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United States of America: A “Gold Mountain,” or a “Golden Cage”?

United States of America: A “Gold Mountain,” or a “Golden Cage”?

Street vendor in San Pedro Cholula, Mexico. Photo: Diana Azucena Hernández
Carlos Barón

Recently, I was away from the United States for a couple of long and wonderful months, with my wife Azucena. We travelled to Mexico and Chile. It was the tail end of summer in Chile and the beginning of spring in Mexico, so we benefited from constant sunshine, while the SF Bay Area was soaked in late winter rain. From that sunny distance we could truly empathize—or we truly tried.

The possibility of traveling outside of the ill-gained frontiers of the United States is indeed a privilege. Nowadays, given the prevailing reality in this country, to take a break from that reality might be a necessity.

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Nevertheless, that necessary privilege is hard to afford economically for many people living in this country. Besides, there are millions of people who are living the pressure of being undocumented in an era of open xenophobia and anti-immigration.

For the undocumented, it is practically impossible to visit the places where they came from. They are prisoners in what many call “The Golden Cage.” Quite the opposite of “Gold Mountain,” the more admiring name given historically to the United States by Chinese immigrants.

We took off on that long-postponed vacation, eager to get in touch with loved ones in both countries (Mexico and Chile) and hoping to experience new sights, food, peoples.

We also wanted to take a break from the constant pressure that so many of us feel here, living under the possibility of yet another invented war, while suffering from the barrage of lies and half-truths that invade our senses 24-seven. All the while, we are urged to accept that the only way to change a bad situation is to continue to choose from either this or that party.  This is a difficult task, because so often those parties look and act alike, especially when foreign policy is concerned.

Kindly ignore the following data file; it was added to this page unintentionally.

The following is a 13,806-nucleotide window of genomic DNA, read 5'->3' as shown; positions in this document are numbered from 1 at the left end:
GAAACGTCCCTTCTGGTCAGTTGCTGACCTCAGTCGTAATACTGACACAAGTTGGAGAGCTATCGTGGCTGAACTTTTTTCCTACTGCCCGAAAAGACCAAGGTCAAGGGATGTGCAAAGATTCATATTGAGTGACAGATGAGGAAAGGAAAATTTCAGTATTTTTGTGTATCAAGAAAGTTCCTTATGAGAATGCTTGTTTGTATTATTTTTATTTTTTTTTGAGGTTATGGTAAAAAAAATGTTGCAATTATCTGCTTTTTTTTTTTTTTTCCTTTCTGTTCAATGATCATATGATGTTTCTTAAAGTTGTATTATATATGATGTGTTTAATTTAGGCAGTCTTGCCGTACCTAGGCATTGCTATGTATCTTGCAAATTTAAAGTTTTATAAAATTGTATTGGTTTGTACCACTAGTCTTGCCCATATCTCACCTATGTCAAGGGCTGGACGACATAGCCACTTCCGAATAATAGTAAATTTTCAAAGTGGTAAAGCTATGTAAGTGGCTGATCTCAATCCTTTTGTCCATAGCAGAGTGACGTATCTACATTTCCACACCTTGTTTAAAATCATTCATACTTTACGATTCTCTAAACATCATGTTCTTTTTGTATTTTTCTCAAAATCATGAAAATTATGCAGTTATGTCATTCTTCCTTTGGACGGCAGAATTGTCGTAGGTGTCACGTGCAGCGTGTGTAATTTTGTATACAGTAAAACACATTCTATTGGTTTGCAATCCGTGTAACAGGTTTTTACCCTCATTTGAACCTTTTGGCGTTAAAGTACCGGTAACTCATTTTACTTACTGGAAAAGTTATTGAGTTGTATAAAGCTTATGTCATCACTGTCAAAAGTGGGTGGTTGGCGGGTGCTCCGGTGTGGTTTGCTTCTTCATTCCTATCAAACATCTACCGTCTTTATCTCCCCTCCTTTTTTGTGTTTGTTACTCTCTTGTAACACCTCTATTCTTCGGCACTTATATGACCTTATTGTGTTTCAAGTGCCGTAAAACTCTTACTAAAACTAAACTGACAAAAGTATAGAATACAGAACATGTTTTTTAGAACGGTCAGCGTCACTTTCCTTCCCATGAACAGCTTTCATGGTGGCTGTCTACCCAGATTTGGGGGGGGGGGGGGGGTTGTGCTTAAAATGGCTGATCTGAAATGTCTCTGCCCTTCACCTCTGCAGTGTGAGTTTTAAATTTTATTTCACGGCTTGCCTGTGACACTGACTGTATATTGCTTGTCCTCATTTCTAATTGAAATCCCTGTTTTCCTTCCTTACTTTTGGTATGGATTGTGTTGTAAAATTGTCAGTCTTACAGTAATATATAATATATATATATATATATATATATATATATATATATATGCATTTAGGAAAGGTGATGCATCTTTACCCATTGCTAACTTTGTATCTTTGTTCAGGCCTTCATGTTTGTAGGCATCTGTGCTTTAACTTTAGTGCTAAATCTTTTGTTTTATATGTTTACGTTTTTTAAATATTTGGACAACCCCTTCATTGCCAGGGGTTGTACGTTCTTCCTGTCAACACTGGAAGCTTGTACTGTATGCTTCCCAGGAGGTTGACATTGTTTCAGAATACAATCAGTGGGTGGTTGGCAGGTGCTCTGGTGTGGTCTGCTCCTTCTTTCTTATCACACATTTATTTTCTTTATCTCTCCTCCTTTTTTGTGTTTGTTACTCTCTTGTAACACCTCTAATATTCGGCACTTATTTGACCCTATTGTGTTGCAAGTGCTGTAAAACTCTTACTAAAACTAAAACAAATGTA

While in Mexico, we visited Mexico City, Veracruz and San Pedro Cholula, a “Magical city” in the state of Puebla. There, we saw people working hard (we hardly saw any empty or vacant stores). We enjoyed some beautiful main plazas or “zócalos,” where families also relaxed and enjoyed live music—not only Mexican music, mind you. We also listened to different types of music, including a very good trio of “Rockeros,” who played some Beatles, Rolling Stones, or Creedence Clearwater Revival tunes in the Zócalo of San Pedro Cholula.

On any Sunday afternoon, in all the places we visited, around all sides of the zócalos, there were restaurants and various stores selling delicious food, well-made clothes, local arts and crafts, herbs, fresh juices. They were all bustling with relaxed and friendly customers.

The coffee houses not only served coffee, but also served as gathering places for conversation and music. We did not see a single computer being used in those cafés. What a concept!

In all restaurants that we visited, in both Chile and Mexico, but especially in Mexico, we were greeted by total strangers who would salute us with that traditional friendly word: “¡Provecho!”

It is a word that comes from the verb “aprovechar,” that is “make the most of it.” You say it when you enter or leave a restaurant, to patrons who are eating there. It is a common, deeply rooted way to be polite, respectful, to make eye contact, to share a smile, to open up to total strangers. Living in the United States, it is one of the greetings from Latinoamérica that I miss the most.

In all the cities, towns and villages that we visited, we were able to easily connect with total strangers. As each day passed, we were shedding most of the heaviness that we had accumulated living in Trump’s Golden Cage.

And then, it was time to get back.

Opera performance by “Xochitl and the Flowers.” Photo: Cheng Lee

Flying back to San Francisco, we realized that we had not had a single worrisome conversation about “Orange Man and his butt kissers!” (Not a punk group)

We had also shed a great deal of that manufactured fear that prevails in this country.

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We were ready to get back and face the extreme individualism that prevails in the U.S. today.  Was it  “¡Adiós provecho!” and “Hello to separation?” To answer the above, I will end by mentioning a couple of awesome events that we attended this past week.

The first was a concert by the Afro-Cuban Ensemble of San Francisco State University, under the direction of the wonderful John Calloway. The ensemble, formed in 1999, is dedicated to preserving Cuban popular music and other Latin American music genres.

The second one was a “Hands-on Opera event,” a collaboration between the Community Music Center and Opera Paralléle. The name of this opera was “Xochitl and the Flowers.” It was an extremely sweet opera, well directed/conducted by Martha Rodríguez-Salazar and Beth Wilmurt. The libretto was based on a children’s book, by the Salvadoran Jorge Argueta.

On both stages, multi-ethnic creativity rocked! It seemed as if all races of the world were present on stage, gracefully and ably sharing the creative space. In “Xochitl and the Flowers,” besides multi-ethnicity, there was a palpable and exciting multi-generational mix of performers, singing in English and Spanish.

Those concerts proved that things can also be very good in this City by the Bay. Particularly when we act together in a multicultural manner.

After both performances, we rolled out into the rainy nights feeling renewed.

Thus, to the performers, audiences and even to the readers of this column, I can truly end by saying: “¡Provecho!”

Story by: Carlos Barón